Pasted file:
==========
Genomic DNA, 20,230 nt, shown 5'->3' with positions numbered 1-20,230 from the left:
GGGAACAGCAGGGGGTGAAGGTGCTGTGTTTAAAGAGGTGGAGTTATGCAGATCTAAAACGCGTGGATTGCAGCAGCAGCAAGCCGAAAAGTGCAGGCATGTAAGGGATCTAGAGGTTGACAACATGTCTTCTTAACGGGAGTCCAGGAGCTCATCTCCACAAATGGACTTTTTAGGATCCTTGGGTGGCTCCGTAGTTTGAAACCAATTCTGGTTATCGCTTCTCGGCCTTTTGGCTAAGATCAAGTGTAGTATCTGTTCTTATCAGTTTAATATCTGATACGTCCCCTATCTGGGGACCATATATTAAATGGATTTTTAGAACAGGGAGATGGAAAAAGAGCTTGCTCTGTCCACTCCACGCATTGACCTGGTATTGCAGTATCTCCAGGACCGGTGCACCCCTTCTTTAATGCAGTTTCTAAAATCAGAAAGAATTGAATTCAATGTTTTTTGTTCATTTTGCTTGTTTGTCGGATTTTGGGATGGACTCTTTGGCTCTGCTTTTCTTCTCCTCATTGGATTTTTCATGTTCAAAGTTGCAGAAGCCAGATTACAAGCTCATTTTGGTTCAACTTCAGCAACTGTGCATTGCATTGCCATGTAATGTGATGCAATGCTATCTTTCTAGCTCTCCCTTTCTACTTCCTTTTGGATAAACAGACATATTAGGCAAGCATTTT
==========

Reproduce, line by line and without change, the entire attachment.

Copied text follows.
Genomic DNA, 20,230 nt, shown 5'->3' with positions numbered 1-20,230 from the left:
GGGAACAGCAGGGGGTGAAGGTGCTGTGTTTAAAGAGGTGGAGTTATGCAGATCTAAAACGCGTGGATTGCAGCAGCAGCAAGCCGAAAAGTGCAGGCATGTAAGGGATCTAGAGGTTGACAACATGTCTTCTTAACGGGAGTCCAGGAGCTCATCTCCACAAATGGACTTTTTAGGATCCTTGGGTGGCTCCGTAGTTTGAAACCAATTCTGGTTATCGCTTCTCGGCCTTTTGGCTAAGATCAAGTGTAGTATCTGTTCTTATCAGTTTAATATCTGATACGTCCCCTATCTGGGGACCATATATTAAATGGATTTTTAGAACAGGGAGATGGAAAAAGAGCTTGCTCTGTCCACTCCACGCATTGACCTGGTATTGCAGTATCTCCAGGACCGGTGCACCCCTTCTTTAATGCAGTTTCTAAAATCAGAAAGAATTGAATTCAATGTTTTTTGTTCATTTTGCTTGTTTGTCGGATTTTGGGATGGACTCTTTGGCTCTGCTTTTCTTCTCCTCATTGGATTTTTCATGTTCAAAGTTGCAGAAGCCAGATTACAAGCTCATTTTGGTTCAACTTCAGCAACTGTGCATTGCATTGCCATGTAATGTGATGCAATGCTATCTTTCTAGCTCTCCCTTTCTACTTCCTTTTGGATAAACAGACATATTAGGCAAGCATTTT